Dishonored 2 review

When sneaky stealth-em-up Dishonored was released in 2012, it took many people by surprise. As a genre, games which focused on stealth had largely been ignored since the hugely popular Thief series, (the last of which had been released five years previously) and a return to this style of gameplay was welcomed by both new players and veterans alike. Dishonored began with the assassination of Jessamine Kaldwin, Empress of the Empire of the Isles, the abduction of her daughter, Emily, and the framing of the Royal Protector, Corvo, for the Empress' death.

Set fifteen years after the events covered by its predecessor, Dishonored 2 sees the grown-up Emily losing the throne in a coup started by an old adversary. As the coup takes effect, the game lets you choose whether you wish to play as Emily or Corvo which determines, to a small amount, how the story of your attempt to restore Emily to the throne unfolds. Leaving the brooding city of Dunwall behind, you escape to the southern city of Karnaca, the source of the coup, to try and discover more about those behind it.

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The world of Dishonored is a stylish mix of 19th century England with a twist of Victorian technology which results in a vibrant steampunk-esque setting. Neatly attired guards rub shoulders with luxuriously dressed nobles and ragged beggars, while whale oil-powered machines clank and electrical defence systems spark. Dishonored also has its own unique artistic style which further accentuates the visceral griminess of the world.

If you didn't play the original game, Dishonored 2 is a first-person open world affair which provides you with a large amount of freedom regarding how you progress through it. The game is broken into a number of large, detailed areas, each one with its own challenges, routes and secrets. Although you can progress straight to the main objective, listening in on conversations, chatting with locals and exploring buildings can lead to a wealth of information, equipment and money. You are also free to choose your own play-style; you can either sneak your way across the map, avoiding combat by keeping out of sight of enemies or you can storm into combat, and you also have a choice of whether to lethally dispatch your foes or knock them out. Of course, each approach has its benefits, and limitations, and the choices you make affect the world both immediately and as you progress through the game.

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Emily and Corvo have the option of receiving the Mark of the Outsider to aid them in their journey. The Outsider's mark allows you to unlock supernatural powers such as the ability to move short distances instantly (which allow you to move unseen or reach normally inaccessible areas), possess enemies or manipulate time. Powers can be unlocked or upgraded by spending points, which gives you complete flexibility over which powers you use and how you use them. You start with some points and others can be gained by locating whalebone runes which are hidden around the map, often requiring serious thought or skill to obtain them. Also located around the map are bone charms, which provide small bonuses to your character but, if the thought of searching the map for these bonuses is a turn-off, there is a slightly unusual item, gifted by the Outsider, which makes locating them a little easier.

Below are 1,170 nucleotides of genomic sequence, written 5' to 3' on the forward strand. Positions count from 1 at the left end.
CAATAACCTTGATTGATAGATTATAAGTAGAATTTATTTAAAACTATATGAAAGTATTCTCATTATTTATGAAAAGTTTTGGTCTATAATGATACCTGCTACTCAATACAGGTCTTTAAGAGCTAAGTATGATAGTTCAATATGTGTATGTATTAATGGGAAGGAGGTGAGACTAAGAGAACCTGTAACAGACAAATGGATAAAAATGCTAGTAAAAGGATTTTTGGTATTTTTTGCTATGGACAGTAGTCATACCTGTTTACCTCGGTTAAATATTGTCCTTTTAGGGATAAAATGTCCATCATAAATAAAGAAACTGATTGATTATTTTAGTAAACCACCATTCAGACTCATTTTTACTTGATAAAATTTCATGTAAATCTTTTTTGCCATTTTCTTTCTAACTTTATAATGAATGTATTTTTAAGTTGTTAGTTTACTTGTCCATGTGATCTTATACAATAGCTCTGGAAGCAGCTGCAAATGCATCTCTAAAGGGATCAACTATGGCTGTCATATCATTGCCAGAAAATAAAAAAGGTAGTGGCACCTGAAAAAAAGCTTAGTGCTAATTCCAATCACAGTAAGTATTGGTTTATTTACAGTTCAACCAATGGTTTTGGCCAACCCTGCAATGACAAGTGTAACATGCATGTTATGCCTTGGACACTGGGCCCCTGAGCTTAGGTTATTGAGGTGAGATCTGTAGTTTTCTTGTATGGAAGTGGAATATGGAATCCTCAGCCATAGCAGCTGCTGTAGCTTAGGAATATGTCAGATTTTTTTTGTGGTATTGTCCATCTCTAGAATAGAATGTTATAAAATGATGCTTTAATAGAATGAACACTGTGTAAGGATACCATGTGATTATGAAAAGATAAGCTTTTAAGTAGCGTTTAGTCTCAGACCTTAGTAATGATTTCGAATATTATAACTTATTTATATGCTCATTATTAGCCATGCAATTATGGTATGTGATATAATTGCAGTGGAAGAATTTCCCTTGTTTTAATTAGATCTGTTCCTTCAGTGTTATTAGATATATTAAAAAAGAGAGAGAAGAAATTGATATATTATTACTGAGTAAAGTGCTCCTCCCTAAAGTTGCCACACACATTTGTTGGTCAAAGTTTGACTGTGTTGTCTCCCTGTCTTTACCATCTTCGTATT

If you are familiar with Corvo's powers from the first game, they are largely unchanged in the sequel, but Emily's powers are new and include Domino (which allows you to link the fates of enemies so that what befalls one, such as being shot, affects them all) and Shadow Walk (which allows Emily to transform into a shadow-like entity to avoid detection or enter small spaces). The powers are similar to Corvo's but have their own unique aspects which make them interesting and challenging in their own right. And, should you decide you need a challenge, you can refuse the Outsider's mark altogether and play the game without any powers!

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Although the graphics and sound have received a polish over the original Dishonored, as you would expect as the last game was released on the last generation consoles, most of the enhancement in computing power has been devoted to a better AI, larger areas and more people milling around the city areas. Yes, the game looks gorgeous but it's nice to see the developer choosing to enhance the realism of the world over photo-realistic graphics and fancy effects.

Dishonored 2 is a wonderfully clever and complex game but, in many ways, that is also its downfall. Objectives can be complex and runes and bone charms well hidden, which means that players who enjoy action-rich games may find the style of the game frustrating, and even veteran gamers may find themselves reloading previous saves to avoid an unexpected outcome, such as being spotted by an enemy, rather than dealing with the consequences. However, for patient players, the game offers an interesting story and cerebral gameplay set in a wonderfully detailed, yet slightly sinister world.

Nick Bown is Screenjabber's Technical Director and occasionally finds the time to write as part of the Games team. Hailing from a time when computer games came on tape and consoles had wood effect cases, Nick has been gaming for a while and regularly enjoys PC and console titles. As a hardware nerd, he can often be found tinkering with the innards of gaming rigs and servers or explaining the difference between L2 cache and system RAM to those keen to take their gaming hardware to the next level!

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